Trying to understand narcissists from the perspective of unconditional love is endlessly confusing. It’s a flower with an endless number of petals: “they love me, they love me not, they love me, they love me not…” Think back to a time when you were in love with someone, and you weren’t sure whether that feeling was reciprocated. It’s agonizing, right? Usually though, that uncertainty wouldn’t last too long. At some point, you’d get a yes or no. With a narcissist, you’ll never get the answer, because it’s not unconditional love to start out with anyway. Whenever you behave the way they want you to, they love you, and when you don’t, they love you not. Yet if you ask a narcissist whether they love someone, they might well say “yes”. Translation: “Yes, I love this person like an appliance, when they do what I want them to”.
The Desire to Fix the Relationship
Being on the receiving end of narcissistic love can make us feel like we need to try harder. Yet at the same time, it can make us feel that, no matter how hard we try, we can’t really get through to or connect to the other person (which is true). We can come to believe that somehow, it is up to us to fix the relationship. For someone who has blocked their heart, to the point where they cannot connect to themselves, superficial functional connections are all that is possible though.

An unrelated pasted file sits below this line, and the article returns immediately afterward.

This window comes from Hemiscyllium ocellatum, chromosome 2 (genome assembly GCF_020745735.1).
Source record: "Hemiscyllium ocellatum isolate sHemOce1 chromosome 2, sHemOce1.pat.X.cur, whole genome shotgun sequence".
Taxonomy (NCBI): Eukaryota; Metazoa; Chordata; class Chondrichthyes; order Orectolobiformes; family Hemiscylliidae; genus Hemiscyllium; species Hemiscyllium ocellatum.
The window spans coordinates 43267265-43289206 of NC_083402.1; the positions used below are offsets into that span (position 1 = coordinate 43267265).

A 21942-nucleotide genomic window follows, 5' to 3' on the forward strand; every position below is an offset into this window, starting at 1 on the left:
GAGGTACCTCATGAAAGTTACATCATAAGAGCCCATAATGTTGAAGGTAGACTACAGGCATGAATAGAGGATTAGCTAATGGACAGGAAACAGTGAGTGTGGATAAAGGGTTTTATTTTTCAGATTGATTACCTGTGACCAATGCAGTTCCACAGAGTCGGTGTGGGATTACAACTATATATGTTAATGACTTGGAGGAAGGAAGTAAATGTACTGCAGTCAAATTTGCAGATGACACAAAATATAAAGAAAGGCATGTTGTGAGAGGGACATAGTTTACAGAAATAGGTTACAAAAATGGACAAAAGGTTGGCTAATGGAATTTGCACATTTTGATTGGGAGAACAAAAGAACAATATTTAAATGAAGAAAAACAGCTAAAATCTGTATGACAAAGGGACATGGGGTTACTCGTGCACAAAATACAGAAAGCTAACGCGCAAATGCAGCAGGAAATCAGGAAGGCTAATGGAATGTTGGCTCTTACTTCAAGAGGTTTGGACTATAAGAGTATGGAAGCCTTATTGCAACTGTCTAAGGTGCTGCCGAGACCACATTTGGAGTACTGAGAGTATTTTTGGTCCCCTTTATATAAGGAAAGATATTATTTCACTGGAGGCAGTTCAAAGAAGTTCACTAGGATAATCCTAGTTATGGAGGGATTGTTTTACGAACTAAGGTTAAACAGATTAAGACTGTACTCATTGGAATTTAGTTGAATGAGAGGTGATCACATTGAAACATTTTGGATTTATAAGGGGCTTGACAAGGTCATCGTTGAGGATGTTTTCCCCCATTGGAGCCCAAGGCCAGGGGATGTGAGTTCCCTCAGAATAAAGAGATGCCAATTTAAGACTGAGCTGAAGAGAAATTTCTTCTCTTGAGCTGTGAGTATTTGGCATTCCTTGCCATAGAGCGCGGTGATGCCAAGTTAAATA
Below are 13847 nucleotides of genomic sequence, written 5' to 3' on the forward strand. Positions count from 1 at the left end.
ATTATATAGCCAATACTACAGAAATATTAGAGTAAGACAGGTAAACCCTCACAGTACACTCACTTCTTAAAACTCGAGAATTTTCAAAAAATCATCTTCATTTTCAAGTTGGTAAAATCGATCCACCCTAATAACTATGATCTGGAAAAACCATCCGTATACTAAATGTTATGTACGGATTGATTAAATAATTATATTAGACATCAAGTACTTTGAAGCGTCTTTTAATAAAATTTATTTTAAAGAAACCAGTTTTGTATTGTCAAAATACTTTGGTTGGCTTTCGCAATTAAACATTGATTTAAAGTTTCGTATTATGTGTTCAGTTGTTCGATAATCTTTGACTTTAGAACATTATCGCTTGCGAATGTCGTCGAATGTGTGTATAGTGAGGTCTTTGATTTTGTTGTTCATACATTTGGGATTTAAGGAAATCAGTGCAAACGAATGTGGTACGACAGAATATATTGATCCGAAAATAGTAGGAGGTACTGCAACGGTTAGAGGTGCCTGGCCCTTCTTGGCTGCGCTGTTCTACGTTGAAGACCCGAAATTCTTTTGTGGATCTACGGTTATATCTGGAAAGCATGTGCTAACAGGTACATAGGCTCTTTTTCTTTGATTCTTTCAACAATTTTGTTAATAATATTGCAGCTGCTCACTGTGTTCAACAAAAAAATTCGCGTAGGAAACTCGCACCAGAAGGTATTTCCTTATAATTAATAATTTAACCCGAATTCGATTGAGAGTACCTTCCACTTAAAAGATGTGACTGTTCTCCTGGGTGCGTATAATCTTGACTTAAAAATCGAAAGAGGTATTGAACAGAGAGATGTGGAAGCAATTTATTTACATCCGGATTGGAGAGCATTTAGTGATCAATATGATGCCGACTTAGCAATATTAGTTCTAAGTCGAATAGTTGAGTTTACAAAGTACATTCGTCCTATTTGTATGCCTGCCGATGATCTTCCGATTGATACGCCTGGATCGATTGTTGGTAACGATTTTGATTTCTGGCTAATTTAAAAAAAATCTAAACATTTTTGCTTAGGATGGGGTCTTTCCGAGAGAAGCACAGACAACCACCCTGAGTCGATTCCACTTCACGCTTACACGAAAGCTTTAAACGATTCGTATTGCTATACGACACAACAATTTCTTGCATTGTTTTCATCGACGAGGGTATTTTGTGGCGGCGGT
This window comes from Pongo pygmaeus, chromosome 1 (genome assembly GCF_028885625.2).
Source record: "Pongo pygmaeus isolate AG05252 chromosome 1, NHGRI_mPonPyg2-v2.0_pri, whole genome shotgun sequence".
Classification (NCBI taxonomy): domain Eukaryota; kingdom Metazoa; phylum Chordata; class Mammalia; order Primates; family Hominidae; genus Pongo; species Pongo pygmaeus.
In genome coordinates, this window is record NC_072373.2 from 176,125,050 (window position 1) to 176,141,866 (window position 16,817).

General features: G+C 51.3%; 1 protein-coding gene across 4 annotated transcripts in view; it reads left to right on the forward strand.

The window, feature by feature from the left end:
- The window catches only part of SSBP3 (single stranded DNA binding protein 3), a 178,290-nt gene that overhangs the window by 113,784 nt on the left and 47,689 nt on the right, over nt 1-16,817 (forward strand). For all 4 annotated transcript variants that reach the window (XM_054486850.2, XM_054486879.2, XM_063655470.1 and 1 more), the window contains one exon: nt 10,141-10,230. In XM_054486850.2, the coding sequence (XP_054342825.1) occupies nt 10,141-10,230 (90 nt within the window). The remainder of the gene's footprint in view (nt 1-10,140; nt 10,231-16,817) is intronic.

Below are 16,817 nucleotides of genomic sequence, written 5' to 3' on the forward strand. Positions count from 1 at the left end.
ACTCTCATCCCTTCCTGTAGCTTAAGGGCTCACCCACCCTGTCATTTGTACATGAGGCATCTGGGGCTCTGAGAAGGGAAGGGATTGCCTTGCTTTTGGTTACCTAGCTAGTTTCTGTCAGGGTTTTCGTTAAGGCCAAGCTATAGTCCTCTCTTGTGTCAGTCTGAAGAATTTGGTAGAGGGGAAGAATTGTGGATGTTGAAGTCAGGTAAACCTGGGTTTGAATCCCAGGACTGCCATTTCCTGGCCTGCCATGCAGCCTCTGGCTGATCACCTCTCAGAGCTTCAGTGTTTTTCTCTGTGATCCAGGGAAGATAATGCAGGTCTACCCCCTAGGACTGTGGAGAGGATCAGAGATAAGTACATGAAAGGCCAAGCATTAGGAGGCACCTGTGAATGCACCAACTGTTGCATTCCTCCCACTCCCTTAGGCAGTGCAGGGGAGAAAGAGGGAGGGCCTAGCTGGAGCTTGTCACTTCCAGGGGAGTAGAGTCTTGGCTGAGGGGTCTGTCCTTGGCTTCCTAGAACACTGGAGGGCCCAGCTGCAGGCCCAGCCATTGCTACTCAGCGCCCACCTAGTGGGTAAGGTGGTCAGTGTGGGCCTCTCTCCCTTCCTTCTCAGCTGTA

It takes two to have a healthy relationship.
It is impossible to love someone who will not let themselves be seen, even to themselves. The mystery of that can be addictive though. Again, the idea that ‘if we just try hard enough, we will find a way to create authentic connection’, can keep us tied up in a relationship that really only revolves around functionality, but, like a quest for a holy grail, holds the unspoken promise of one day becoming a connection of unconditional love.
For all practical purposes though, this is like trying to deeply connect to an appliance. Narcissists treat others like appliances, because that is as far as their own level of awareness about themselves goes. They are unavailable to us, because -in a deeper way- they are unavailable to themselves. We can’t have a truly loving relationship with a narcissist, no matter how hard we try, there is just nothing to deeply connect to. Trying harder is not going to unlock the magic door to their unavailable heart.
The Dream versus the Reality
When it comes to loving a narcissist, all we can really do is love a dream we have of them. This dream can be so strong (and beautiful) that it becomes something that we come to superimpose on the true narcissist. Every little positive spark of something nice they said or did, enforces the “truth” of that dream. This keeps us at a seemingly safe distance from what is really happening. The dream keeps the painful reality at bay. However, at some point, it’s necessary to see the dream for what it is and recognize that it is impossible to love or be loved by the narcissist. It’s not anyone’s fault, it’s just that they have made themselves completely unavailable to unconditional love.